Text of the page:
The drumbeat for a potentially devastating war on the Korean peninsula, and one that could quickly spread with calamitous consequences, has grown louder in the wake of North Korea’s latest missile test — its most advanced yet. The North’s long-range inter-continental ballistic missile (ICBM) launch was in direct contravention of a battery of United Nations Security Council resolutions and in disregard for its increasingly estranged — and last remaining — ally, China.
Meanwhile, a major United States and South Korean military exercise began on Monday, involving 12,000 military personnel and, for the first time, US F-22 “stealth” raptors precision-bombing aircraft that the North Korean regime has zero chance of spotting with its antiquated systems. In advance of the exercises, the North Korean Foreign Ministry said that the administration of United States President Donald Trump was “begging for nuclear war”, while Trump’s security adviser, H.R. McMaster, speaking at the Reagan Defense Forum last week, said that “North Korea is the greatest immediate threat to the US”.
At the end of a year of extraordinary brinkmanship, the desperately isolated regime in Pyongyang is in a last-ditch race to build a nuclear missile capable of reaching the US. This, it believes, is its only deterrent against regime change. It is also directed at a country that it is still officially at war with. North Korea also knows that its “million-strong” army of mainly conscripts will, despite their legendary fanaticism, be no match for the far better-armed forces of the US and its allies. North Korea suffers near-permanent fuel shortages, its ballistic missile programme a cover for army trucks whose petrol engines have sometimes been swapped for coal stoves. For an unpredictable US administration, there is an equal, deadly intent to prevent Kim Jong-un from reaching that final stage of rocket development — by force if necessary.
Last week, John Bolton, the former US ambassador to the UN and a noteable hawk from the George W. Bush era, visited London and the House of Commons. His mission, whether official or not: To relay that CIA chiefs have told Trump that he has a “three-month window” in which to act to halt the North’s ICBM programme, after which, the North Koreans will have the capability to hit US cities, including Washington, with a nuclear payload.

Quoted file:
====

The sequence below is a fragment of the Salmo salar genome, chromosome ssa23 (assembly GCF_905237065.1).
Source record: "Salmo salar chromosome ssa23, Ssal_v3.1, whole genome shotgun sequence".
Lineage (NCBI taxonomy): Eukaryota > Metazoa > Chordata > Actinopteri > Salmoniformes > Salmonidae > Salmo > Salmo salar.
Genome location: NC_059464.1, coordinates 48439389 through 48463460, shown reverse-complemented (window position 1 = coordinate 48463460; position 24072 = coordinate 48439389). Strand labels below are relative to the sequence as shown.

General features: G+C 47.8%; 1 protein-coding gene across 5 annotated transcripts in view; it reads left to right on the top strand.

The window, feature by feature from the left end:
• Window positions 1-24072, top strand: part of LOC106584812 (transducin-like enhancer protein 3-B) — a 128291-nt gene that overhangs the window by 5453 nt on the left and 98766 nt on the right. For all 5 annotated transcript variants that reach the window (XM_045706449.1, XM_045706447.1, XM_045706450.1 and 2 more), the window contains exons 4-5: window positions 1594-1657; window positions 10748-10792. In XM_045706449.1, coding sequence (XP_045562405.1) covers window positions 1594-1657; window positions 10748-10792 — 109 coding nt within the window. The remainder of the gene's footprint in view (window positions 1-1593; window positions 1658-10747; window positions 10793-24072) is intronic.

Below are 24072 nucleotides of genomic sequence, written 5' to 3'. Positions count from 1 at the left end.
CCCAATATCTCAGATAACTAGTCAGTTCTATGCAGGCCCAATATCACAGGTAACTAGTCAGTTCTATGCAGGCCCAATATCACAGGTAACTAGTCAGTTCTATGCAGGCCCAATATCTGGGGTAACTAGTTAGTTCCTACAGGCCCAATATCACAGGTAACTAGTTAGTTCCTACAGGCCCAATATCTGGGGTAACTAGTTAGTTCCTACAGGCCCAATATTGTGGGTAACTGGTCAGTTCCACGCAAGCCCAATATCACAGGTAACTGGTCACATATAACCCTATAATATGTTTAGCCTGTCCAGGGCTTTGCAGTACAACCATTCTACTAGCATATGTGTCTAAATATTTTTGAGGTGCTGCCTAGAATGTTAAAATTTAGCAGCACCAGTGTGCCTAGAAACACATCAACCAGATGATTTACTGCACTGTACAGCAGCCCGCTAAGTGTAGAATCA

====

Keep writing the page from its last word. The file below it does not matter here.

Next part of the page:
This apparent March deadline, for what can only be considered a pre-emptive strike, was also mentioned to a former European parliamentarian by a senior US commander a few days ago at Panmunjom on Korea’s demilitarised zone, which separates the North from the South. With speculation rife that the CIA director Mike Pompeo may replace Rex Tillerson as US Secretary of State, the stand-off seems likely to intensify, because Pompeo reportedly takes an even harder line towards North Korea.
The Trump administration still believes that China holds the key; that it can turn off the oil supplies that keep Kim in power, and so bring about regime change. But for a deeply recalcitrant regime in Pyongyang that is believed to have stockpiled emergency supplies of oil for a year, this could edge it still closer to the precipice. And pretenders to Kim’s hereditary Marxist-Leninist throne, who might have been favoured by the Chinese, such as Kim Jong-nam, his half-brother, and Jang Song-thaek, his uncle, have either been assassinated or executed. Direct talks between the US and North Korea are a prospect more distant than ever. The long dormant “six-party talks” aimed at defusing the Korean nuclear crisis — involving the US, China, Russia, Japan, and South and North Korea — probably have even less chance of being reconvened.
Diplomacy may be the only way out of this swiftly developing crisis. But North Korea deeply distrusts the UN, while the Trump administration tolerates the UN only when it presents no challenge to US foreign policy. Such is the severity of the situation that now may be the time for China to take the initiative, and call on the UN Secretary-General, Antonio Guterres, to use his good offices, and those of his predecessors Ban Ki-moon and Kofi Annan, to pull both sides back from the brink and preside over UN-sponsored talks. These could also involve China and the European Union (which has acted as an honest broker in the past), and eventually result in direct talks between the US and North Korea.
The opening ploys would be to end North Korea’s missile and nuclear testing in order for it to comply with UN Security Council resolutions, and in turn halt further US-led military exercises on the peninsula. No efforts should now be spared to prevent a slide to war — with utterly appalling consequences for the planet.
— Guardian News & Media Ltd
Mark Seddon, formerly a speechwriter for the then-UN secretary-general, Ban Ki-moon, is a visiting professor of International Relations at Columbia University, New York.